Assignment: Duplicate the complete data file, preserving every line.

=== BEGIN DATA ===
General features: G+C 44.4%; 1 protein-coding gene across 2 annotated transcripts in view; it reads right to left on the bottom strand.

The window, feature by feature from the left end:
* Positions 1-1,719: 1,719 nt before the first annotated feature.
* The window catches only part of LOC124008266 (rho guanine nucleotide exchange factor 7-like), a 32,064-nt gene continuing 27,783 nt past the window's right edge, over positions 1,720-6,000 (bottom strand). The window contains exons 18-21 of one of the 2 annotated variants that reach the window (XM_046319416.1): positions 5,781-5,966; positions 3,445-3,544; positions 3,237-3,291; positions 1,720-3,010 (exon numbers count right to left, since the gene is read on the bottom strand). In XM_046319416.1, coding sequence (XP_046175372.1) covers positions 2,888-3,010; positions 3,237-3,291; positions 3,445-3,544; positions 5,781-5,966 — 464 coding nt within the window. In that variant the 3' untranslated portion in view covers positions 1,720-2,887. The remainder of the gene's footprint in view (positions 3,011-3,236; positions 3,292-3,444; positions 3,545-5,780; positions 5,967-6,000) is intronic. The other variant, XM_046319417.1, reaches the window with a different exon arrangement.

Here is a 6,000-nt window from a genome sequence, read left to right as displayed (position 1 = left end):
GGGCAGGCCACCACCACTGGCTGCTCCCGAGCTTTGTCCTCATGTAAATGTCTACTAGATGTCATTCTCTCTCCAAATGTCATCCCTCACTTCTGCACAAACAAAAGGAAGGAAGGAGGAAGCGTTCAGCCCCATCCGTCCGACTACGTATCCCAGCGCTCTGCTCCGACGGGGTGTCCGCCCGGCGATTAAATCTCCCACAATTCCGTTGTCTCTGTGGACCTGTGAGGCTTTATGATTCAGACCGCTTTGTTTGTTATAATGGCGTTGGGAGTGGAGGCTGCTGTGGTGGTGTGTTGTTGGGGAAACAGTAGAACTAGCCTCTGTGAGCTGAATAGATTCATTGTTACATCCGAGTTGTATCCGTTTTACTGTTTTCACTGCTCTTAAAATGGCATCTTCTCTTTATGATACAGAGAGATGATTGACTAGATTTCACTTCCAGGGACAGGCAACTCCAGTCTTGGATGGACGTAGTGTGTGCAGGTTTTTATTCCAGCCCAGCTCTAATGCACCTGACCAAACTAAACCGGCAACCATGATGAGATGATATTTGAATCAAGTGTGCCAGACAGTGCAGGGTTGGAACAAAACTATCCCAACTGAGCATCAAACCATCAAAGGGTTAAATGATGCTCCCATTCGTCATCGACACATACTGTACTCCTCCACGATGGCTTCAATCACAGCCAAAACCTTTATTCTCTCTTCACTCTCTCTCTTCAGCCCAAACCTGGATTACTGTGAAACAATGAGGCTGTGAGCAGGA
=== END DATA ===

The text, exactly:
General features: G+C 44.4%; 1 protein-coding gene across 2 annotated transcripts in view; it reads right to left on the bottom strand.

The window, feature by feature from the left end:
* Positions 1-1,719: 1,719 nt before the first annotated feature.
* The window catches only part of LOC124008266 (rho guanine nucleotide exchange factor 7-like), a 32,064-nt gene continuing 27,783 nt past the window's right edge, over positions 1,720-6,000 (bottom strand). The window contains exons 18-21 of one of the 2 annotated variants that reach the window (XM_046319416.1): positions 5,781-5,966; positions 3,445-3,544; positions 3,237-3,291; positions 1,720-3,010 (exon numbers count right to left, since the gene is read on the bottom strand). In XM_046319416.1, coding sequence (XP_046175372.1) covers positions 2,888-3,010; positions 3,237-3,291; positions 3,445-3,544; positions 5,781-5,966 — 464 coding nt within the window. In that variant the 3' untranslated portion in view covers positions 1,720-2,887. The remainder of the gene's footprint in view (positions 3,011-3,236; positions 3,292-3,444; positions 3,545-5,780; positions 5,967-6,000) is intronic. The other variant, XM_046319417.1, reaches the window with a different exon arrangement.

Here is a 6,000-nt window from a genome sequence, read left to right as displayed (position 1 = left end):
GGGCAGGCCACCACCACTGGCTGCTCCCGAGCTTTGTCCTCATGTAAATGTCTACTAGATGTCATTCTCTCTCCAAATGTCATCCCTCACTTCTGCACAAACAAAAGGAAGGAAGGAGGAAGCGTTCAGCCCCATCCGTCCGACTACGTATCCCAGCGCTCTGCTCCGACGGGGTGTCCGCCCGGCGATTAAATCTCCCACAATTCCGTTGTCTCTGTGGACCTGTGAGGCTTTATGATTCAGACCGCTTTGTTTGTTATAATGGCGTTGGGAGTGGAGGCTGCTGTGGTGGTGTGTTGTTGGGGAAACAGTAGAACTAGCCTCTGTGAGCTGAATAGATTCATTGTTACATCCGAGTTGTATCCGTTTTACTGTTTTCACTGCTCTTAAAATGGCATCTTCTCTTTATGATACAGAGAGATGATTGACTAGATTTCACTTCCAGGGACAGGCAACTCCAGTCTTGGATGGACGTAGTGTGTGCAGGTTTTTATTCCAGCCCAGCTCTAATGCACCTGACCAAACTAAACCGGCAACCATGATGAGATGATATTTGAATCAAGTGTGCCAGACAGTGCAGGGTTGGAACAAAACTATCCCAACTGAGCATCAAACCATCAAAGGGTTAAATGATGCTCCCATTCGTCATCGACACATACTGTACTCCTCCACGATGGCTTCAATCACAGCCAAAACCTTTATTCTCTCTTCACTCTCTCTCTTCAGCCCAAACCTGGATTACTGTGAAACAATGAGGCTGTGAGCAGGA